By Mahmoud Masud, Lecturer in Law, Coventry Law School
Throughout my 10 years of education at Coventry University, I have continuously learnt new skills that each contribute towards moving a step closer to something bigger. Each time I learn a new skill, I wonder whether there is something else I have yet to learn. Each time I challenge myself, without fail, I learn a new skill. The opportunities to develop that were available to me (and to all students) as both an undergraduate and postgraduate student, and now as a doctoral candidate and Lecturer in Law at Coventry University, have equipped me with a set of skills that I would not have acquired otherwise. This blog post reflects on just one of the many opportunities afforded to me that challenged and developed my existing skillset.
Recently, the Doctoral College recommended that I take part in a competition called “Three Minute Thesis” (3MT®) where I attempt to explain my research (expected to be between 60,000 and 80,000 words by completion) in three minutes to a non-specialist audience. I thought, “Why not? There is nothing to lose and probably nothing to win. What can three minutes do?” Was I wrong?
As a researcher and lecturer, enduring the stress of compressing a huge amount of information into three minutes was unprecedented. Up until that moment, I thought my wedding vows were the most stressful. There would be no sound effects and no moving images – just me and the camera. Not only did I win two awards on the night – the People’s Choice Award and third place in the judges’ ranking – but I had the absolute privilege of meeting other researchers and experts from a diversity of fields across the University. By pushing myself out of my comfort zone, I developed skills that I would not have developed otherwise. The amount of work and time dedicated to preparing for an event of ‘just’ three minutes, elevated my project management skills to another level.
After the event concluded, I thought this was the end of this competition and the rewards. Was I wrong again? More significant benefits emerged after the event concluded. I represented the Centre for Financial and Corporate Integrity (CFCI) and my colleagues. Shortly after the event, I received an invitation to take part in a seminar series organised by CFCI as well as two additional invitations asking me to submit abstracts for conferences. This is not to forget the LinkedIn invites I received following the event, which were all a direct result of my participation in the Three Minute Thesis competition.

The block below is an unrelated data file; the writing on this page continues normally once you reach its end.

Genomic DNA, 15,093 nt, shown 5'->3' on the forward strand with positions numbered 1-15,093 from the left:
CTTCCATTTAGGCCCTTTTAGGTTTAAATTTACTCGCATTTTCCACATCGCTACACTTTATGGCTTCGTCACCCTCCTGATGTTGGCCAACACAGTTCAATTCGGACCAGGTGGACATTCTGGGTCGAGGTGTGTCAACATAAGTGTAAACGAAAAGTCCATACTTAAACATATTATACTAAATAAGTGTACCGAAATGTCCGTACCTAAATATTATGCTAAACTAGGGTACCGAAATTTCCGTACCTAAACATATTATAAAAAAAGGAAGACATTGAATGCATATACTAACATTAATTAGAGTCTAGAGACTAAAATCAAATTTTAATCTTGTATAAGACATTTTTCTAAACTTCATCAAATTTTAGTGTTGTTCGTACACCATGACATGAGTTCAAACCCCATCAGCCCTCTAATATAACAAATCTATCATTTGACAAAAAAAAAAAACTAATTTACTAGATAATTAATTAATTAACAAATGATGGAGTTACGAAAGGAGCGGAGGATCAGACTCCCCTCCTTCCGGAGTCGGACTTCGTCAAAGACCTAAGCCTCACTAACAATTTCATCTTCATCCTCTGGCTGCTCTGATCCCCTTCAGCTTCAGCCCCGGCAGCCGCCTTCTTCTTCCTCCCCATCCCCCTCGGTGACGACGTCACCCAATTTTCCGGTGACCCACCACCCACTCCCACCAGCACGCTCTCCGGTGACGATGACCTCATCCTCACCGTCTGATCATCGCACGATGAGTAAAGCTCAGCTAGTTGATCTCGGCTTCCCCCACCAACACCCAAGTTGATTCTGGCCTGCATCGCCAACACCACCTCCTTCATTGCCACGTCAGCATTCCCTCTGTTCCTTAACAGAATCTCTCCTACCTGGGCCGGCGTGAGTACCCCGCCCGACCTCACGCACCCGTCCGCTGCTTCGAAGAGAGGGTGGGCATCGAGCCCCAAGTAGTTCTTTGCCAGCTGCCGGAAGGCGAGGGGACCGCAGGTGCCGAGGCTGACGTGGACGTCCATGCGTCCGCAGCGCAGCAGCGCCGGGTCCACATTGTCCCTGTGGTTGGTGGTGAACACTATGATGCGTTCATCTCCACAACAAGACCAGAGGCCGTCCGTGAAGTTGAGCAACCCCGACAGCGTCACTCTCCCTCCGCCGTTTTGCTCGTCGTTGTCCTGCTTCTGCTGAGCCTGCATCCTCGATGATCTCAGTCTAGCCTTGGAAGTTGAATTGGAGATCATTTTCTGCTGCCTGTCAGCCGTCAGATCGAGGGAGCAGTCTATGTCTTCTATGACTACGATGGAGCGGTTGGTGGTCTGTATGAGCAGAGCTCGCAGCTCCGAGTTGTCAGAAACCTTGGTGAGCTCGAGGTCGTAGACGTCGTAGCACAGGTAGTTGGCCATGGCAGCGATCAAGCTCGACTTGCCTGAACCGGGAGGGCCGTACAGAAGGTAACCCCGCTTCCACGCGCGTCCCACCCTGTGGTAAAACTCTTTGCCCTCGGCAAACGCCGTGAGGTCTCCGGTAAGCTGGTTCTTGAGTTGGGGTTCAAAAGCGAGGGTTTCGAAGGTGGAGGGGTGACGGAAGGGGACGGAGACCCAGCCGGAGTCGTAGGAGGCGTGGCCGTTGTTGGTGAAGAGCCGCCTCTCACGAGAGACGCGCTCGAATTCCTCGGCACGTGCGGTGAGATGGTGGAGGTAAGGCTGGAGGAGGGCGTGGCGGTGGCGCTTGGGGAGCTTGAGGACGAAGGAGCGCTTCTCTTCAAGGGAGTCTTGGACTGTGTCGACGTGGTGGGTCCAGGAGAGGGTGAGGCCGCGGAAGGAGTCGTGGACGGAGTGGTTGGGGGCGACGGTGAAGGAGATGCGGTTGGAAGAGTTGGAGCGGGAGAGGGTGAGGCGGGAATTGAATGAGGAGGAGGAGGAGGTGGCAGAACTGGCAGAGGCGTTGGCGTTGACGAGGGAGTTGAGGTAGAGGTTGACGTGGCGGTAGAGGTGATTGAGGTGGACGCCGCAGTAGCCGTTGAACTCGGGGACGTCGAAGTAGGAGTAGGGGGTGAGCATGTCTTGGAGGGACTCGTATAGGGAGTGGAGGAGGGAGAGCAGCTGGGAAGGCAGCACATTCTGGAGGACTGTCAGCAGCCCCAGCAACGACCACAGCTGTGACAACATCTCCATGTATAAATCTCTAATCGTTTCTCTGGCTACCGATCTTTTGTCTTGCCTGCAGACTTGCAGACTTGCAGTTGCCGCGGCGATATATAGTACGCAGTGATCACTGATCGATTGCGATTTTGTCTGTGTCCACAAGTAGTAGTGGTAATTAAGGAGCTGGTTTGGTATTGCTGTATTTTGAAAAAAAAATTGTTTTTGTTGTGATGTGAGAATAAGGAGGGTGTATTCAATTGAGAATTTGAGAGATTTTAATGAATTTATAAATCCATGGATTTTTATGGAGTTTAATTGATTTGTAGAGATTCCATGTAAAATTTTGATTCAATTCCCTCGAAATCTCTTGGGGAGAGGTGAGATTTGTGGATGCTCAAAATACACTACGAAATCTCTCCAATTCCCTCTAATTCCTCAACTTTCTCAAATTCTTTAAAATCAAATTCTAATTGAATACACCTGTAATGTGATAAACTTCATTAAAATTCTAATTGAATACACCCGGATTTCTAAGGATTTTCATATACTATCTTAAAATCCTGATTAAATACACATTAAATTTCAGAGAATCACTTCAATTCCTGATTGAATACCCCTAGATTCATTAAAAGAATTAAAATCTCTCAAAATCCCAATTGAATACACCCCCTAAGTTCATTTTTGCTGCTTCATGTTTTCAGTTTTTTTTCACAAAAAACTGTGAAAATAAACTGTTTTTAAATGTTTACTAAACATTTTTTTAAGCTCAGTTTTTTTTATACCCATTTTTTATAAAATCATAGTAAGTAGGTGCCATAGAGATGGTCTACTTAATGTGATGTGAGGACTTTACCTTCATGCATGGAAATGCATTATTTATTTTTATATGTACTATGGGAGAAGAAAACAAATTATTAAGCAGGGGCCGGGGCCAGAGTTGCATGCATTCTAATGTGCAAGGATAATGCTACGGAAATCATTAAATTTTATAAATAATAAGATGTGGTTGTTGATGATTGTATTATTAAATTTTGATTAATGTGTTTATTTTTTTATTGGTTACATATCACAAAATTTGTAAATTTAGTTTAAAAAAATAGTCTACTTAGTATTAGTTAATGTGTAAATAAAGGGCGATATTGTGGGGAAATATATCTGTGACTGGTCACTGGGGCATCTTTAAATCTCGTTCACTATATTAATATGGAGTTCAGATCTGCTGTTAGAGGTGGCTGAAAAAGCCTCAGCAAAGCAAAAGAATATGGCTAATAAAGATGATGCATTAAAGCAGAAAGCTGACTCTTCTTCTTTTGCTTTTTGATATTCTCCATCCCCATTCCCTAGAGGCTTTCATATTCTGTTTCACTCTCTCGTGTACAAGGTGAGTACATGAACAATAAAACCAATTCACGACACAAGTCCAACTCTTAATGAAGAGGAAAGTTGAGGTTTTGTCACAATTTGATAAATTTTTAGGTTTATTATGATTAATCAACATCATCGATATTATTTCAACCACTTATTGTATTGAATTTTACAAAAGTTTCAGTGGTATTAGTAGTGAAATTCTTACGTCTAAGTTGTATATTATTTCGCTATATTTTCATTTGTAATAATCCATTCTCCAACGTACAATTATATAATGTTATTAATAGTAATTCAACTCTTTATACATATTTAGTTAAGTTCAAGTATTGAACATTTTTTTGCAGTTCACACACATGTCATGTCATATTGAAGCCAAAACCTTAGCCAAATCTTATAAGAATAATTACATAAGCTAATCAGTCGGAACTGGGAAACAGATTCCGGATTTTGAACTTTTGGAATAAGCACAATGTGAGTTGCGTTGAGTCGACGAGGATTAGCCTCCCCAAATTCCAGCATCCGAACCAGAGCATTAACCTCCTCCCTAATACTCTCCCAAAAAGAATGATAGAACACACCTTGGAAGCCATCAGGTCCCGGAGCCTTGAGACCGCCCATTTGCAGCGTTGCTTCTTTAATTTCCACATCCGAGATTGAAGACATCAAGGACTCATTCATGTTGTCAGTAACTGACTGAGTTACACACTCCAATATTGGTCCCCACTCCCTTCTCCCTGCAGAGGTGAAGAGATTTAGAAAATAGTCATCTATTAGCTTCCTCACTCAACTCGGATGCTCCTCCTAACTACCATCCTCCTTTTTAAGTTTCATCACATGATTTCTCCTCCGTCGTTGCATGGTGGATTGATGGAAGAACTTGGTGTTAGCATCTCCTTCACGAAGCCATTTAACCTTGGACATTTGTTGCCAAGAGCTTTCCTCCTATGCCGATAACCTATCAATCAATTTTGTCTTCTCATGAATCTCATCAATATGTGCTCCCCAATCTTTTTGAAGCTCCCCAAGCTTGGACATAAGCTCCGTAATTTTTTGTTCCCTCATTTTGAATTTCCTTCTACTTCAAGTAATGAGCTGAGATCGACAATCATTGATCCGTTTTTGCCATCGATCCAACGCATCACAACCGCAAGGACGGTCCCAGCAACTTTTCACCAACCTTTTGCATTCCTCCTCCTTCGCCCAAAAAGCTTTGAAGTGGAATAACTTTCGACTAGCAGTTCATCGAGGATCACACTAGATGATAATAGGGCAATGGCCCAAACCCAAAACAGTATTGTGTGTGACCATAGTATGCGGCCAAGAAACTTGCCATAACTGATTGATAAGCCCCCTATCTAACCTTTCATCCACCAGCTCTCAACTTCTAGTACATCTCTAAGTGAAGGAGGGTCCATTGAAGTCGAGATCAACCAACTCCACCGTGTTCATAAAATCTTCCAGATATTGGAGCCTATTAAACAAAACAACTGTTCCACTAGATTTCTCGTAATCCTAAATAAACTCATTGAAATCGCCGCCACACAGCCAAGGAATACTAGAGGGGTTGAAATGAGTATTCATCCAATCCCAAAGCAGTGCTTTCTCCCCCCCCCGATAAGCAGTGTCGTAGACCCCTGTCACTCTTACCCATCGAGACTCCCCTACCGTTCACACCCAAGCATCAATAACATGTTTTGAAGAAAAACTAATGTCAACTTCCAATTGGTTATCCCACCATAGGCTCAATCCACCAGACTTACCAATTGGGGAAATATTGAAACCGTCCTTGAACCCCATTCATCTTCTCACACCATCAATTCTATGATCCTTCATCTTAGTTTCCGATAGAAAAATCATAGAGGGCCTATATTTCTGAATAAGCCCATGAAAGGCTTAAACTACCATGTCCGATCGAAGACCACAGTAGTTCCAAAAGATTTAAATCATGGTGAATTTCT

I cannot wait to take part in other competitions, especially the Postgraduate Researcher of the Year. I have developed existing skills and learnt new ones that have taken my CV to a new level. As an individual from a diverse background, I am very grateful for all the opportunities the University has offered me. My message to students and fellow researchers: consider each opportunity that presents itself. Even if it seems insignificant, it may provide an opportunity for improvement and developing your skills, though this needs to be carefully weighed against questions of relevance and work overload. The right opportunities can brighten and improve performance. Each time I participate in an activity, regardless of how insignificant I view it initially, the light ahead becomes much brighter.
You can view the presentations from the top 10 finalists, including Mahmoud’s, here. You can find out more about Mahmoud’s research through his Pure profile, which sets out his research interests, publications, and contact details. You can also find out more about Coventry University’s research through our dedicated research pages.